All eyes are on how the government will try to prop up the nation’s banks and get them to shed their nonperforming loans. With many experts viewing capital injections as a key step in this regard, we take a closer look at the issue:
Didn’t the government inject banks with capital a couple of years ago?
The government injected a total of 10.4 trillion yen into 32 banks between 1998 and March, as displayed on the accompanying chart.
These injections, carried out under the Financial Reconstruction Law and related legislation, were made via purchases of preferred stocks and subordinated bonds. In exchange, the banks were ordered to submit restructuring plans that included pledges to reduce their bad loans, increase their lending activity and boost their earnings.
Do the banks really need more capital?
Bank capital-to-asset ratios remain high, but they’ve been boosted by past capital injections and deferred tax-effect assets, while retained earnings have been depleted by years of bad-loan disposal and the slumping value of their equity holdings.
On the whole, banks remain vulnerable to increases in cases of bankruptcies or stock market tumbles. Major banks’ capital totaled 16 trillion yen as of the end of March. Compare that to the 20 trillion yen that analysts estimate the banks will need to deal with their bad loans in the next two years, and an estimated 2.1 trillion yen in latent equity losses as of the end of the month.
Why is the government considering another round of injections now?
Banks have been accelerating their disposal of bad loans — setting aside more reserves against loan losses or collecting what they can and selling off their soured loans.
But with the economy still sluggish, each year sees more reports of soured loans. As of the end of March, nonperforming loans held by the nation’s banks had risen 9.6 percent from the previous year to 43.2 trillion yen. Loans worth another 100 trillion yen are currently under special watch, although payments are not in arrears.
The BOJ, which unveiled a radical plan last week to purchase banks’ stockholdings, has shifted market expectations toward the government and whether it can come up with a similarly daring plan to make good on Prime Minister Junichiro Koizumi’s banking reform pledges.
How would new injections be carried out?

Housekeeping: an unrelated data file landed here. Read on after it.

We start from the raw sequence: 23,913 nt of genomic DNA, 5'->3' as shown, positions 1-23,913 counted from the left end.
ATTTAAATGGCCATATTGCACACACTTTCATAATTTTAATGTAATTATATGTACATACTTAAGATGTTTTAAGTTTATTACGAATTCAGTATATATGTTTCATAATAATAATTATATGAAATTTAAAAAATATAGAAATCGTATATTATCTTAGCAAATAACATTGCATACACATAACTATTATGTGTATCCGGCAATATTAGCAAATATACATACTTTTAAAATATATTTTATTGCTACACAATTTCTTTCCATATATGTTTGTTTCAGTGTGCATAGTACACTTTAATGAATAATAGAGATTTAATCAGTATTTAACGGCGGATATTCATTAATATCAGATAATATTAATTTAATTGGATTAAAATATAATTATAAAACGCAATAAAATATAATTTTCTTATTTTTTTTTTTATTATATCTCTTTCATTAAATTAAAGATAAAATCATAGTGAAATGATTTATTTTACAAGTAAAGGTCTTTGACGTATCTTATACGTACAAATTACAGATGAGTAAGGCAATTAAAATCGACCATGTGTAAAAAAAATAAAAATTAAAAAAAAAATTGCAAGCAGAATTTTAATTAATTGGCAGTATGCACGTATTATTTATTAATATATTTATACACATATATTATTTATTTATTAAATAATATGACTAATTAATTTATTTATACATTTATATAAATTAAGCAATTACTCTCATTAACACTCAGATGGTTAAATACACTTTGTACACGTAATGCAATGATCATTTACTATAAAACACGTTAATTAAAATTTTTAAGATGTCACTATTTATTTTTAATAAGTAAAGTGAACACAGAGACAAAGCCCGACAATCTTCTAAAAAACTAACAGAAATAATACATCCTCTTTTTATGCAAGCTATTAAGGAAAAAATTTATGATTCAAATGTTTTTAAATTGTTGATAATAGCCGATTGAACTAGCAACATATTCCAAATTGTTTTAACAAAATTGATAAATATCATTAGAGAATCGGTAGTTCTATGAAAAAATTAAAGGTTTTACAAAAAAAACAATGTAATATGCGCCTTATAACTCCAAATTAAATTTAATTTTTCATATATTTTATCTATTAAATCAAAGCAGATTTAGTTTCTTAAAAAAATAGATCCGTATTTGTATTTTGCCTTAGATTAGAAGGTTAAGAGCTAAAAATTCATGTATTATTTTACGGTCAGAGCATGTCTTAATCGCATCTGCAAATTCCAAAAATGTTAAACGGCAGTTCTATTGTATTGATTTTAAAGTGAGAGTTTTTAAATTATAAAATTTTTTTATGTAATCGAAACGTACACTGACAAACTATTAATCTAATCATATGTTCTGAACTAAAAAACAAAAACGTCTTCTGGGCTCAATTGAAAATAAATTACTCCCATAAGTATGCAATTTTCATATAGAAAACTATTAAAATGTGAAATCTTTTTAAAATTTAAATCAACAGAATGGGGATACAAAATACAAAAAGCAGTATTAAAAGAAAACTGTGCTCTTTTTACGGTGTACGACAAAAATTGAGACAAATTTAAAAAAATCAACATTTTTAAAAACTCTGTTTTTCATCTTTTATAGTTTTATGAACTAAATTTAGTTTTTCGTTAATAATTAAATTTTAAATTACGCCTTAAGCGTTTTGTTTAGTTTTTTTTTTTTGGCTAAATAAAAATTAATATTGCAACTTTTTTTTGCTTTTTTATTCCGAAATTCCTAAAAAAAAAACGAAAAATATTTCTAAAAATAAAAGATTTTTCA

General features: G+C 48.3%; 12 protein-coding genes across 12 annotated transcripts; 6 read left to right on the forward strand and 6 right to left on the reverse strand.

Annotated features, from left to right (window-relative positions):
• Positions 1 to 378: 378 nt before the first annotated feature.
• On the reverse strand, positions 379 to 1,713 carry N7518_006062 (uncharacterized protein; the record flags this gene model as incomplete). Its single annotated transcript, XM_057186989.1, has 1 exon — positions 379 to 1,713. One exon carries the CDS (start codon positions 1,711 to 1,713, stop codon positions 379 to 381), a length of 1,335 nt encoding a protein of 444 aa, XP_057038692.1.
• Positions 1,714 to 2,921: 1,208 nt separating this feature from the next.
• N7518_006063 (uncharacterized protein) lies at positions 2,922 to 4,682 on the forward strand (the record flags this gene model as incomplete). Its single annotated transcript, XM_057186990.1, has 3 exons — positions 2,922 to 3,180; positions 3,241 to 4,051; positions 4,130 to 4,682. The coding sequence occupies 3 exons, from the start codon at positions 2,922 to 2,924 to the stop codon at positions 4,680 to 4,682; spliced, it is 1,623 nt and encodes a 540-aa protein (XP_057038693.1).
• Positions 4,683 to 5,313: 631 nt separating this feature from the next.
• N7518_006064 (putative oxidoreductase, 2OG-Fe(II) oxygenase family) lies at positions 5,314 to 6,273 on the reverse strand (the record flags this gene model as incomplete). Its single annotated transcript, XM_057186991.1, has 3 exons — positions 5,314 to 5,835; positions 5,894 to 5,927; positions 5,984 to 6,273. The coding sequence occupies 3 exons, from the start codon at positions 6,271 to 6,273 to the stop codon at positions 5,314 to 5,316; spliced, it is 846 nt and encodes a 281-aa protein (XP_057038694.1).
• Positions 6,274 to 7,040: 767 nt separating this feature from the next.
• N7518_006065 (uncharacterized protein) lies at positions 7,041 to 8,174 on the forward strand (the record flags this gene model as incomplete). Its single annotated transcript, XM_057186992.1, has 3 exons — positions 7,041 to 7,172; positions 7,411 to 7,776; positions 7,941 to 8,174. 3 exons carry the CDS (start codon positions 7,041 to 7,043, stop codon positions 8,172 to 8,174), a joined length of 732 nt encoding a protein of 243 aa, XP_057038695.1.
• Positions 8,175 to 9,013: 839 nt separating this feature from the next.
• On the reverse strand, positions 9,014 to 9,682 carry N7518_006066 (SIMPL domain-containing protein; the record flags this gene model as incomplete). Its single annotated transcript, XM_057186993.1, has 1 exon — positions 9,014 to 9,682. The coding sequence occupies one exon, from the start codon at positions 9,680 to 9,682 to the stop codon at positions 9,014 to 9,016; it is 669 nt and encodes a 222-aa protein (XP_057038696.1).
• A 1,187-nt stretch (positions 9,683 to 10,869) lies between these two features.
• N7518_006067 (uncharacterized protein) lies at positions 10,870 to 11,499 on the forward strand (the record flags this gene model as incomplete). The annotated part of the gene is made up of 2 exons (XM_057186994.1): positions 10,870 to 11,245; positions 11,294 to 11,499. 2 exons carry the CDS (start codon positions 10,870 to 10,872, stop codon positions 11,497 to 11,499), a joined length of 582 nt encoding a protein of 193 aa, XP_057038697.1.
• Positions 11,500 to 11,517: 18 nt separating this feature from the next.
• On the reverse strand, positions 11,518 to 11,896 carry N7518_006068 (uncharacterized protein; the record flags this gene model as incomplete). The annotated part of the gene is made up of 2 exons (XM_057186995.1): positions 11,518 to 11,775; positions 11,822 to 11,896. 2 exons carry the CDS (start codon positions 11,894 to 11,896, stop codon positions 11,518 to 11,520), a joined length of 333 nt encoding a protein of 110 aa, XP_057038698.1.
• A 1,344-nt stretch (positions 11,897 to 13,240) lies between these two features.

One new proposal would see the money pumped in indirectly via the government’s debt collector, Resolution and Collection Corp.
Under this proposal, the RCC would buy up banks’ delinquent loans at above-market prices and sell them on the secondary debt market.
Should no one purchase the loans, the RCC would shoulder the resultant losses, ultimately using public money to make up the difference.
The RCC, which was founded on a pledge to keep taxpayers’ losses at a minimum, will have purchased some 914 billion yen in of loans by the end of the month for what it deems fair market value — roughly 104 billion yen.
What would be the implications of the RCC paying the book-value of the loans minus banks’ loan-loss reserves?
This would shelter the banks from further losses but would also certainly raise the burden of losses for the RCC. The secondary debt market in Japan is still developing, with few players. Moreover, the RCC is limited to buying loans extended to borrowers that banks categorize as having either gone bankrupt or are effectively bankrupt.
RCC President Akio Kioi also points out that, if the entity were to buy loans at higher prices, it would deal a demoralizing blow to the handful of banks that have shouldered losses by aggressively working to clean up their bad loans until now.
Why are banks and regulators against another direct capital injection?
Currently, banks can receive an injection through two routes — by failing, or by having the prime minister declare that the financial system is in crisis. Deposit Insurance Corp. can use a maximum of 15 trillion yen in the event of either scenario. But banks have pointed out that their capital-to-asset ratios are above regulation levels, stating that they don’t need more funds.
On a political level, Financial Services Minister Hakuo Yanagisawa, who spearheaded the first capital injection and pushed through the nationalization of two long-term credit banks, pledged in 1999 that Japan’s financial system was safe from further large disturbances and that no further injections were needed.
He has said that further use of public funds would dull the incentive for banks to push ahead with reforms.
Another reason is that banks do not want the government holding any more of their preferred stocks, which could potentially be exchanged for common stocks and lead to government control of the banks.
Will a fresh capital injection really help the banks?
They may help banks survive, but are unlikely to make them profitable.
Past injections have not led to a marked improvement in banks’ earnings or a rise in the volume of their loans. Low credit demand continues to plague bank earnings, and the volume of bad loans continues to outweigh earnings on their core operations.
Standard and Poor’s, a U.S. credit rating agency, has said that a capital injection will not lead to an improvement of its ratings on Japanese banks, since strong government support is already included in the current ratings.
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